As a girl growing up in Elberon, New Jersey, Denise Morrison, future chief executive officer of Campbell Soup Co., got a business education from her father.
An executive at AT&T, Dennis Sullivan brought home models of the Princess Trimline phone and talked to Denise and her three younger sisters at dinner about product development and marketing. He described new assignments and taught them to write business plans when they wanted something new, like a bicycle, that included the costs of different models.
“He was educating us about so many things, from pay for performance to the importance of changing jobs often to gain broad experience,” says Morrison, 61, who worked at half a dozen consumer-products companies, including PepsiCo Inc. and Nestle SA, before joining Campbell in 2003. “He said he saw the world opening up for women and wanted us to be prepared.”
(Morrison’s younger sister Maggie Wilderotter is chairman and former CEO of Frontier Communications.)
Father’s Day, celebrated Sunday, gives businesswomen like Morrison and General Motors Co. CEO Mary Barra an occasion to remember and salute their dads for teaching them important lessons about how to succeed in a world where females still hold only about 14 percent of senior executive jobs and are CEOs at just 23 companies in the Standard & Poor’s 500 Index.
All children are shaped by their parents, but a father can have a particularly weighty influence on a daughter’s career path, says Gail Saltz, associate professor of psychiatry at New York Presbyterian Hospital.
“For girls who have interests and aspirations in areas that are traditionally male, a father’s confidence in them can be very helpful” and counters the bias that “if you’re an assertive female you’re somehow too aggressive,” she says.
Barra says her father encouraged her interest in cars and science and her decision to work at GM. Her father, Ray Makela, worked for 39 years as a die maker at GM’s plant in Pontiac, Michigan, retiring just as Barra joined the company as an 18-year-old intern.
Makela had a workshop in his basement where he fixed appliances and tinkered. Barra had to help her mother around the house, but was allowed to join her father in the workshop once she finished her chores.
“I got to work next to him on the workbench,” she said in an interview last year.
Whenever her father brought home a vehicle from his plant, Barra, 53, spent hours exploring it. “That was a big part of my life growing up, being excited about new cars,” she said.
Debra Cafaro, CEO of Ventas, Inc., a Chicago-based real estate investment trust, says her father, a Pittsburgh mailman, made sure she was the first in her family to attend college. He worked a second job collecting and selling rare coins to raise enough money to pay for her to attend Notre Dame University.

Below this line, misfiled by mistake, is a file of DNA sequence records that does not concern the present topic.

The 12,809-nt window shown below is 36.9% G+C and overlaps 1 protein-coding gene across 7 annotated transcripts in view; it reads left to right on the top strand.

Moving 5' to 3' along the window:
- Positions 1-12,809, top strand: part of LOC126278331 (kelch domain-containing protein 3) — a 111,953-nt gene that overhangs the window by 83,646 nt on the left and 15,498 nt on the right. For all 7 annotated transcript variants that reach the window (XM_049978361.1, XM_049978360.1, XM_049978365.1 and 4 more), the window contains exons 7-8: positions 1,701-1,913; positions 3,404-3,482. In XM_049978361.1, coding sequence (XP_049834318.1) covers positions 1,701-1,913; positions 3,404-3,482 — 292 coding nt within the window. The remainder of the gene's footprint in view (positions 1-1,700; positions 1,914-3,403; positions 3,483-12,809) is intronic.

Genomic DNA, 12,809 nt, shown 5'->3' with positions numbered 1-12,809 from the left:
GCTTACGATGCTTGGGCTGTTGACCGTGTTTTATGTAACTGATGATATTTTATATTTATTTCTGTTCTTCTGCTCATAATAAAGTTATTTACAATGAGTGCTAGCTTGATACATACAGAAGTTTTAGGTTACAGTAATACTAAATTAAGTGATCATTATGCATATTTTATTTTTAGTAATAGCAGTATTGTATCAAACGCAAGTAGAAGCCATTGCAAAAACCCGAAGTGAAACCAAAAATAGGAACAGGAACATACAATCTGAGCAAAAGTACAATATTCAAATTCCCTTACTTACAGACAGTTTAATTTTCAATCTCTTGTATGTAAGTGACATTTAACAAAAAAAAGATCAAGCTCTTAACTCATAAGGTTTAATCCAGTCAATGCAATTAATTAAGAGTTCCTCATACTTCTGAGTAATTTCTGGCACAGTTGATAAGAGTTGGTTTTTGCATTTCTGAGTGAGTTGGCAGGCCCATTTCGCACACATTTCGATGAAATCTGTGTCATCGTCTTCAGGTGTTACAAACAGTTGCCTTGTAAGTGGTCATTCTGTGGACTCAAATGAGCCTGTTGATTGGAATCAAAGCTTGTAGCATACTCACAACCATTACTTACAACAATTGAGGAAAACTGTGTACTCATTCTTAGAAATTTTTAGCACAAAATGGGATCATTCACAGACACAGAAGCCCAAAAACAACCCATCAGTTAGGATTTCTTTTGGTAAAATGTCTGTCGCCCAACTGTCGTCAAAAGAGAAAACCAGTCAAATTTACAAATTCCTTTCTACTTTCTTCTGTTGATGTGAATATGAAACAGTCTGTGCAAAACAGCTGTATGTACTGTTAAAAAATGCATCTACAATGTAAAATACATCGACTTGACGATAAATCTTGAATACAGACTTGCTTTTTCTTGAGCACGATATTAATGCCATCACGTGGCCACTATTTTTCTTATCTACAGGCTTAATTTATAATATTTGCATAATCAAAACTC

At age 16, when Cafaro told her father she wanted to become a lawyer, he arranged for her to meet the one attorney he knew, an influential criminal litigator, at a trial. He also took her frequently to football and baseball games.
“My father always supported me and said ‘You can do whatever you put your mind to,’” says Cafaro, 57. “Looking back, I realize how incredibly unusual and important his constant support and reinforcement were,” especially at a time when there were hardly any female executives or law partners.
Because women often have to jump hurdles to get top jobs, having a father who has overcome adversity can be enlightening and motivating. Linda Addison, managing partner of the U.S. practice of the law firm Norton Rose Fulbright, was raised by parents who were imprisoned in different Nazi concentration camps during World War II. After surviving the Holocaust, her father walked from village to village across Poland until, against high odds, he found her mother.
“He never gave up, and I got the message that determination and perseverance can achieve the impossible,” says Addison, who is 63 and one of the few high-ranking female attorneys at a large law firm. “I got my confidence from him. I wasn’t daunted working in firms that weren’t friendly to women.”
Male executives who have daughters are more likely to treat the women they work with better, studies have found. When a male CEO has a daughter, especially if she’s his first child, he’s more apt to close the gender pay gap at his company, according to a study of more than 10,000 private companies in Denmark from 1995 through 2006. Salaries of female employees grew by 1.1 percent, compared with a 0.6 percent gain for male employees, if the CEO’s first child was a daughter, the study found.
“A switch seems to go off in a male CEO’s mind when he has children, and especially a daughter, making him more appreciative of women,” says Cristian Dezso, an associate professor at University of Maryland’s Robert H. Smith School of Business and one of the study’s authors.
Daughters whose fathers were themselves raised by successful women may be especially lucky. Ashley Fina, president of Michael C. Fina, a third-generation family-owned retailer and employee recognition company, is the only female among three cousins and a brother running the business. Her father inherited it from his parents who ran it jointly.
Fina, 30, joined the company in 2009 and soon after her father passed the president’s job to her, although he’s still giving strategic advice.
“My father’s mother was a strong entrepreneur, so he’s used to women being in charge,” Fina says.